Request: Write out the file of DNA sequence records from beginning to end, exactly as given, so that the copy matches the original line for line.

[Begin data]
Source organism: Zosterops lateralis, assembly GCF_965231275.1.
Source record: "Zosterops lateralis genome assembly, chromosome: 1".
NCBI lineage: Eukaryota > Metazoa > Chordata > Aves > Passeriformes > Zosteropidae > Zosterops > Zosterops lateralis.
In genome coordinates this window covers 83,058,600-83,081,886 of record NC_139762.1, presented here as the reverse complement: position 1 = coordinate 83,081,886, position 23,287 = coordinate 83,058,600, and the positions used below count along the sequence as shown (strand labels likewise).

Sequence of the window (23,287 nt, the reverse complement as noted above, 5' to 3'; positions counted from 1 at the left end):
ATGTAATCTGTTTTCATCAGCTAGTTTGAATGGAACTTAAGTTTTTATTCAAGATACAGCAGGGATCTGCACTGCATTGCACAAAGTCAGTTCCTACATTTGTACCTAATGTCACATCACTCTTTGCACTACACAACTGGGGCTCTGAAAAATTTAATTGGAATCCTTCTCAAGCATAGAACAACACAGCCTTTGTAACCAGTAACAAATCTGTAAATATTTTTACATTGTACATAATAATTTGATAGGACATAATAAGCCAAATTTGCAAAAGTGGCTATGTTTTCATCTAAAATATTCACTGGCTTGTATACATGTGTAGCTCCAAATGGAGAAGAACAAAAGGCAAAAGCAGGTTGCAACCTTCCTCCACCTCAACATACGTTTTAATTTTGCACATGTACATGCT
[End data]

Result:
Source organism: Zosterops lateralis, assembly GCF_965231275.1.
Source record: "Zosterops lateralis genome assembly, chromosome: 1".
NCBI lineage: Eukaryota > Metazoa > Chordata > Aves > Passeriformes > Zosteropidae > Zosterops > Zosterops lateralis.
In genome coordinates this window covers 83,058,600-83,081,886 of record NC_139762.1, presented here as the reverse complement: position 1 = coordinate 83,081,886, position 23,287 = coordinate 83,058,600, and the positions used below count along the sequence as shown (strand labels likewise).

Sequence of the window (23,287 nt, the reverse complement as noted above, 5' to 3'; positions counted from 1 at the left end):
ATGTAATCTGTTTTCATCAGCTAGTTTGAATGGAACTTAAGTTTTTATTCAAGATACAGCAGGGATCTGCACTGCATTGCACAAAGTCAGTTCCTACATTTGTACCTAATGTCACATCACTCTTTGCACTACACAACTGGGGCTCTGAAAAATTTAATTGGAATCCTTCTCAAGCATAGAACAACACAGCCTTTGTAACCAGTAACAAATCTGTAAATATTTTTACATTGTACATAATAATTTGATAGGACATAATAAGCCAAATTTGCAAAAGTGGCTATGTTTTCATCTAAAATATTCACTGGCTTGTATACATGTGTAGCTCCAAATGGAGAAGAACAAAAGGCAAAAGCAGGTTGCAACCTTCCTCCACCTCAACATACGTTTTAATTTTGCACATGTACATGCT